Amidst the tears of loss, deprivation, panic and economic instability, the COVID-19 pandemic is changing life as we know it.
There have been over 2.2 million confirmed infections, almost 600,000 recoveries and over 150,000 deaths. But the real heroes may never make the frontpages of newspapers nor get any mentions on CNN Heroes. The real heroes are the men and women, doctors and nurses who are providing care to the sick in this pandemic.
Men who will lay down their lives that more may live.
Today, we salute these heroes – soldiers in defence of our health forces.
Dr Aliyu Yakubu (Nigeria)
On Saturday a medic in northern Nigeria, Aliyu Yakubu, became the first doctor to die of coronavirus in the country. The late physician, Aliyu Yakubu, had travelled to Lagos and returned to Daura after which he fell sick and was later confirmed to be infected with the virus.
He was admitted at the Nigeria Air Force Reference Hospital, Daura where he died on Saturday, April 4. “Samples of about 23 people were taken to the Nigeria Centre for Disease Control; three tested positive for COVID-19,” Governor Aminu Masari told journalists in Katsina.
He said the wife and two children had been taken to an isolation centre at the Federal Medical Centre, Katsina where they were being treated.
Dr Olumide Okunuga (Italy)
Nigerian pathologist Okunuga, 64 lived in in Modena a city in Emilia-Romagna, in northern Italy. Dr Olumide Saraju Okunuga, ws an alumnus of one of the foremost private schools in Nigeria – Mayflower School Ikenne, in Ogun State, and an indigene of Ikenne Remo. He studied Medicine at the University of Bologna in Italy from 1982 to 1990. He was the President of Egbe Omo Yoruba Emilia-Romagna and the Vice President of Yoruba National Community Italy.
Alfa Sa’adu (United Kingdom)
Dr Alfa Saadu was a medical director at the Princess Alexandra Hospital in Essex and Ealing NHS Trust, before he died at the age of 68, Sa’adu died on Tuesday afternoon at the Whittington Hospital in north London.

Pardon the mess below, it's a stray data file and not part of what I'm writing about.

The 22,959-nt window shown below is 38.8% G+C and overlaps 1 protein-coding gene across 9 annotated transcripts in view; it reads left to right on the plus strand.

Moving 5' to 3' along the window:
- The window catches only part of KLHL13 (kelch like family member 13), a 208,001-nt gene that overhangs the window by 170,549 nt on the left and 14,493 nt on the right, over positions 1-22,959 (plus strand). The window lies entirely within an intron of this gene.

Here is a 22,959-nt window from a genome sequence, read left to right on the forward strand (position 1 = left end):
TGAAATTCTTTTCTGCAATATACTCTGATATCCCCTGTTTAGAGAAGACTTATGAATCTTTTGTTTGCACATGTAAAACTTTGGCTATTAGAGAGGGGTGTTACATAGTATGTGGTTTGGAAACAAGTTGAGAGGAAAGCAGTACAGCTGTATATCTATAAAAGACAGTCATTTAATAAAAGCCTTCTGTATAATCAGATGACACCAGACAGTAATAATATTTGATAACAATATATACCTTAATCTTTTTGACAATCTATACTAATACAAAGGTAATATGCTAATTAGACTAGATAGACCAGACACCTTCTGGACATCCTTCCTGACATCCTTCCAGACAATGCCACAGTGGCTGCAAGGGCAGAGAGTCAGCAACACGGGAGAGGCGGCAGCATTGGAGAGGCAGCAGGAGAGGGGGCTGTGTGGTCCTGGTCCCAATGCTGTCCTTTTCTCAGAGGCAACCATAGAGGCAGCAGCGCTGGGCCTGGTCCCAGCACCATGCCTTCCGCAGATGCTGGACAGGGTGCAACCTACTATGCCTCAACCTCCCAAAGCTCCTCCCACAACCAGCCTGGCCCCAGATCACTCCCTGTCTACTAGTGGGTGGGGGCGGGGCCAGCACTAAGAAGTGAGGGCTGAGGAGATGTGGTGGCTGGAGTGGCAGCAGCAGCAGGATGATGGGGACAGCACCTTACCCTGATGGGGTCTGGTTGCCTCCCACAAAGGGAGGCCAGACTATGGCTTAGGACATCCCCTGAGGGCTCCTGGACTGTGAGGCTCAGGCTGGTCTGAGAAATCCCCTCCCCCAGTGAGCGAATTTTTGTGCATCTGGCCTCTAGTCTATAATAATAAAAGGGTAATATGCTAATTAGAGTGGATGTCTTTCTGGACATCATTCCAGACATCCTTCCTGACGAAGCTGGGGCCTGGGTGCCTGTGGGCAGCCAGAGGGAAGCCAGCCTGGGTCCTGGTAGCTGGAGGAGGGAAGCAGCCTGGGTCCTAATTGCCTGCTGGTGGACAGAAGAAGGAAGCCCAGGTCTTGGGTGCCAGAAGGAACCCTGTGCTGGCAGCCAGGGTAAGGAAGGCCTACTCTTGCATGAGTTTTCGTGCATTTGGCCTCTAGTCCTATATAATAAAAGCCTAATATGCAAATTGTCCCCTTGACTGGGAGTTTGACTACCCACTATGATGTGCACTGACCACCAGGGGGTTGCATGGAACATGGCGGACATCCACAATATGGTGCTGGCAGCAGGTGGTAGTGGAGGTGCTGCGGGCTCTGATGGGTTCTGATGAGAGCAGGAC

Despite retiring in 2017, Dr Saadu continued to work part-time at the Queen Victoria Memorial Hospital in Welwyn, Hertfordshire.
During his career, he also worked as medical director of the Ealing Hospital NHS Trust and was appointed interim medical director when the trust merged to become the London North West University NHS Trust in 2014.
The Princess Alexandra Hospital, where Dr Saadu worked as a medical director until he left in December 2017, also paid tribute: “Our condolences to you and your family. Our thoughts are with you all.”
Dr. Emeka Chugbo (Nigeria)
The 51-year-old doctor was taken to Lagos University Teaching Hospital on Monday with “severe symptoms” and died on Wednesday, according to the hospital.
Dr. Emeka did his residency in O&G at LUTH and moved to set up a private facility after the program. He also had a history of asthma, his friend Lawal Oyeneyin told local media. He had attended to in his clinic who had Covid-19, the respiratory disease caused by the virus. The patient is also deceased now.
In a statement from Centre for Liberty signed by Honeybellann Ndubuisi and Maryam Nuru Ahmed, he is applauded for his service, “For his efforts in saving humanity, Dr Emeka Chugbo would forever be remembered as a COVID hero.”